The hermeneutical centre of our reading this week is ‘Christ Jesus’ who is not only Israel’s Messiah but also the only organic union between Israel and the Church, in whom all humanity has access to the one Father through the one Spirit. Not only are believers made children (‘sons’) of God ‘in Christ Jesus’, and baptised ‘into Christ’ and so have ‘put on Christ’, but through faith ‘in Christ Jesus’ believers are ‘all one’. All distinctions that once divided us have been removed so that we are now part of the Father’s great family. Rung by rung, Jesus dismantled the ladder of hierarchy that had marked the approach to God. He invited defectives, sinners, aliens, and Gentiles—the unclean, the failures and the disgraces of society—to God’s banquet table. Didn’t Isaiah prophesy of a great banquet to which all nations would be invited? And at that banquet, shall not all people join hands in a great dance not unlike that wonderful 1910 painting by Henri Matisse, The Dance?
In his 1982 oil on canvas A Short History of Modernist Painting, North American artist Mark Tansey depicts three approaches to painting that artists have embraced since the Renaissance. On the far left, Tansey paints a glass window to encapsulate the Renaissance ideal of viewing art as if one were looking through a window. The centre image depicts a man pushing his head, indeed his whole body, against a brick wall. This is Tansey’s commentary on much modernist formalism that alleged that a painting should be considered as an object in its own right. The third image in the triptych depicts a hen at the top of her ramp looking at herself in the mirror. This image depicts something of our postmodernist obsession with the self.
In contrast to Tansey’s images, believers in Christ Jesus are called to see in him neither a window through which one views the ‘real’ stuff of life, nor as an object in his own right in no relation to anyone or anything else. Neither are we called to see, when we gaze upon Christ, a reflected glorified version of the self. In all three of Tansey’s images, the subject and the object are detached. Conversely, the Apostle Paul reminds us that ‘as many as have been baptised into Christ have put on Christ’, and now find their personal and corporate identity in him. In Jesus Christ, subject and object become one. This does not mean that all distinction is subsumed or blurred. It does mean that no longer can one be seen or understood apart from the other. In Jesus Christ, God and humanity have become partakers of one another’s natures—forever.
An image that comes to mind when I think of what it means for us to be ‘in Jesus Christ’ is that of the matryoshka doll—a set of dolls of decreasing sizes and of the same substance, but all painted uniquely, placed one inside another. Of the manifold stories about the origin of matryoshka dolls, the most gruesome involves a northern Russian woodsman named Mushkin. In a time of great famine, Mushkin decided that his survival depended on cannibalism. After eating his family, he was plagued with guilt and imagined the souls of his family members inside himself. This idea spawned the creation of the matryoshka. Whatever we make of this story, the truth remains that our true identity can only be found in relationship with others, and for Christians, ultimately in relationship with Jesus Christ. We are found, clothed, covered, renewed, rebirthed, baptised, joined together, in him. Just as no longer does Christ see himself apart from us, we ought never see ourselves apart from him. ‘In him we live and move and have our being’ … ‘For we are indeed his offspring’ (Acts 17:28).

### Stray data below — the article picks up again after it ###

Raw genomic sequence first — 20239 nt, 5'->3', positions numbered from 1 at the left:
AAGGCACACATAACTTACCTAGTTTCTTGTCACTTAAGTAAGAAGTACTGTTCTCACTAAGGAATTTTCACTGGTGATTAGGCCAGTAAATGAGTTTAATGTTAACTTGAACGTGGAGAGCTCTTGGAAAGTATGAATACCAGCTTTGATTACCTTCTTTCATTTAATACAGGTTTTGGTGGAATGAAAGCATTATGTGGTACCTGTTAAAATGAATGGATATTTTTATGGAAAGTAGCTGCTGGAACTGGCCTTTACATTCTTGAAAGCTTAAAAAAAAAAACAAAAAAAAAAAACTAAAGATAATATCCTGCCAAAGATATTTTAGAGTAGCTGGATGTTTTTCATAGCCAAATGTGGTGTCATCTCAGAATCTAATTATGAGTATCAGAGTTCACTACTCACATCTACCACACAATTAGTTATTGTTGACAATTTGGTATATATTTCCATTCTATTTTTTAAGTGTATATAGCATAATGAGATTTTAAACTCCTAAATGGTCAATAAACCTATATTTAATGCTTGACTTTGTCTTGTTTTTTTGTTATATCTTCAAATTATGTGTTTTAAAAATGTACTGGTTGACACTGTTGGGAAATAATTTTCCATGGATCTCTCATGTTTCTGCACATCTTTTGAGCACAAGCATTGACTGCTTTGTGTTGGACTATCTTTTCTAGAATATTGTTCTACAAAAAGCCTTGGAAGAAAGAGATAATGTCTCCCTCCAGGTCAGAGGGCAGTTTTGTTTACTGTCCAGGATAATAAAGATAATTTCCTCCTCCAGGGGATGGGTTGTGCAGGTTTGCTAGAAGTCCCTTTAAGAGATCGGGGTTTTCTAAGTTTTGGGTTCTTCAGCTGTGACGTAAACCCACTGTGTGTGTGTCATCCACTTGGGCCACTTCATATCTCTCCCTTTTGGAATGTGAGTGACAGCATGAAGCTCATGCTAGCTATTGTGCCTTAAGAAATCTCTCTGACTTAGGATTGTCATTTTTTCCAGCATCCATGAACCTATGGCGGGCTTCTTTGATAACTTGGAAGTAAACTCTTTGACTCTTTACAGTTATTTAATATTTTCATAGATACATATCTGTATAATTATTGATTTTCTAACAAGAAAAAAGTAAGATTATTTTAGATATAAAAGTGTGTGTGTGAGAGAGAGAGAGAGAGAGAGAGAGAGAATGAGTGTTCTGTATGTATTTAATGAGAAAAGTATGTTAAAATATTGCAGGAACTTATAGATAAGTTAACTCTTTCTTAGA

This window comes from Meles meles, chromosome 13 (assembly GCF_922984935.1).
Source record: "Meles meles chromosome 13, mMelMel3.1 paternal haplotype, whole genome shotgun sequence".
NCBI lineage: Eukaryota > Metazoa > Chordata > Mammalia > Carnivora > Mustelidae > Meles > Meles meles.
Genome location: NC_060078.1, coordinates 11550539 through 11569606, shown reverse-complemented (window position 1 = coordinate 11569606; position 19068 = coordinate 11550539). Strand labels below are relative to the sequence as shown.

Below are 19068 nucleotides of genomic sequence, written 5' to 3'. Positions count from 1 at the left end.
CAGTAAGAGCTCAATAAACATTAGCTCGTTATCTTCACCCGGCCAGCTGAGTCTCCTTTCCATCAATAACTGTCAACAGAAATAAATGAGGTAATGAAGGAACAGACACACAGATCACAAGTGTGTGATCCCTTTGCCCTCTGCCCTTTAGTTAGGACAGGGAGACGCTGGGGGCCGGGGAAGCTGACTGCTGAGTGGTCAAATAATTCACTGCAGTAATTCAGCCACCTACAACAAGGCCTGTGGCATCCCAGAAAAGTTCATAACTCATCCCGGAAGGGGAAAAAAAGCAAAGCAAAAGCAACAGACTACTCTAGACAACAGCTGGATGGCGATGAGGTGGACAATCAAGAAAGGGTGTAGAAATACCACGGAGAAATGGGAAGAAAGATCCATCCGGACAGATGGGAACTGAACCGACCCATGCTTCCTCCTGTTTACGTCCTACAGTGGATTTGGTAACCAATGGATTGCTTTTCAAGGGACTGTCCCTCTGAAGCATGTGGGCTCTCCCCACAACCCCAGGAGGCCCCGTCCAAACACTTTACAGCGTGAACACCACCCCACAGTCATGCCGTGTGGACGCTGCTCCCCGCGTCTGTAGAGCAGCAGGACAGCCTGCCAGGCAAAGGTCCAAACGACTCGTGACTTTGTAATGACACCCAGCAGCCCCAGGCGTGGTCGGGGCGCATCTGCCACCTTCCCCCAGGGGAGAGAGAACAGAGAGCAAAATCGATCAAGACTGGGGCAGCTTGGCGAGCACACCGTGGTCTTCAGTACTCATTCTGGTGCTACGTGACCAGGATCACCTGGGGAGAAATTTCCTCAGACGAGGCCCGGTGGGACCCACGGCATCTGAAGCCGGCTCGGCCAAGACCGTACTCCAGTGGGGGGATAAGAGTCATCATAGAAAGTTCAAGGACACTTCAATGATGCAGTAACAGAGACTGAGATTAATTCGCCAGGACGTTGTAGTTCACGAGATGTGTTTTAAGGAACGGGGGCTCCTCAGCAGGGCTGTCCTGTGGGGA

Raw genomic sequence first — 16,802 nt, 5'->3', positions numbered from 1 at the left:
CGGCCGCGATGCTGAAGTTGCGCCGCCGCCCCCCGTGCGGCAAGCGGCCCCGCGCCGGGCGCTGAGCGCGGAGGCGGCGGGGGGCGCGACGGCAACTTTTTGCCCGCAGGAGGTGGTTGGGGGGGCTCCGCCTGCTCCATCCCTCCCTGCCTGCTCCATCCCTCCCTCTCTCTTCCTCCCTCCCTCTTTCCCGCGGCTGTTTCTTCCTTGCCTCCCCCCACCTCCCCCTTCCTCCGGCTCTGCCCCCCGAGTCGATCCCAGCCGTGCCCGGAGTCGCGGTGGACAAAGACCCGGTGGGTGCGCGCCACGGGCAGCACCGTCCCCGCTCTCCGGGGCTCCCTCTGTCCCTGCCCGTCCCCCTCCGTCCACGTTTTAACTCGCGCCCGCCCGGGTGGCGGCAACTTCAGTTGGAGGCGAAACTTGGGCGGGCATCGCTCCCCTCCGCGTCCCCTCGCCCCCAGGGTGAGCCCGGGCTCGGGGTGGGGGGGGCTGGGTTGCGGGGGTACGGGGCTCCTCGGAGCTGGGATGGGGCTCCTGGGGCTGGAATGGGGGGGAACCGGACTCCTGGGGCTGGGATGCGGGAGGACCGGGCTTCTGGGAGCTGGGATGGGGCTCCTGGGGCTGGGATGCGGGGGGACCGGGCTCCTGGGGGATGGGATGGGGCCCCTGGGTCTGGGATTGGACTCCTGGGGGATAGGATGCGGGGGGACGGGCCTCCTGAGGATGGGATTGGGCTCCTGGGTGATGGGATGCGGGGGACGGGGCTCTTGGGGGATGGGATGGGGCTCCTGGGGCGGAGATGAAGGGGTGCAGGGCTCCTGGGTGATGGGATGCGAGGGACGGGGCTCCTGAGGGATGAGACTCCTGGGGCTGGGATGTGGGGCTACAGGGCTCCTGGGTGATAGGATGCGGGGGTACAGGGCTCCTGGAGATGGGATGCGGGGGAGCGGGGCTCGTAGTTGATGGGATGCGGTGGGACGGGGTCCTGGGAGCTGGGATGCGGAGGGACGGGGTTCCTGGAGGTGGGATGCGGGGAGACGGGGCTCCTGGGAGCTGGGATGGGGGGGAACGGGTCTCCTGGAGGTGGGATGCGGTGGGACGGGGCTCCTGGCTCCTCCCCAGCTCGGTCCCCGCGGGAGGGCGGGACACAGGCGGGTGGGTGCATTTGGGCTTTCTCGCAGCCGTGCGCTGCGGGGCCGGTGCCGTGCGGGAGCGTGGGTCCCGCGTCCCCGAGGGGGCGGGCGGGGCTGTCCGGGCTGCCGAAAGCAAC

Something of this is illustrated in two of Rembrandt’s paintings which hang in The Hermitage in St. Petersburg. The most well known of the two is the 1668/69 oil on canvas—The Return of the Prodigal Son. Arguably the best sermon ever preached on Luke 15:11–32, the painting depicts heaven and earth being brought together in the father’s embrace of the younger son. If we are prepared to see in that younger son not initially ourselves but the only begotten Son who left the security of the Father’s home to go into the lostness and besmirchment of our sin in order to carry us home (even those hardnosed older brothers), then we may grasp something more of the richness of what Paul had in mind when he spoke of us being ‘in’ the One who has so identified himself with us that we can no longer identify ourselves or others apart from him.
But there is another work of Rembrandt’s, slightly less well known, that is also worth reflecting on—a 1642 work, The Reconciliation of David and Absalom. Unlike some other depictions of this story (2 Samuel 13-14) where the two figures are set in contrasting prose, Rembrandt so entwines the two figures that they merge at places into a single body. Also of significance is Rembrandt’s hiding of Absalom’s face in David’s breast. Only David’s face is shown. Rembrandt is content to show only Absalom’s back as he comes broken and sobbing. There is in this painting only one pair of eyes, those of the father, which look down upon his son with an affectionate and forgiving glance. But there is no undermining of Absalom’s dignity here, or shaming of his person. Conversely, his own majesty is found only in his Majesty’s strong embrace. Such is the love of God.
Published in the June edition of Lectionary Homiletics.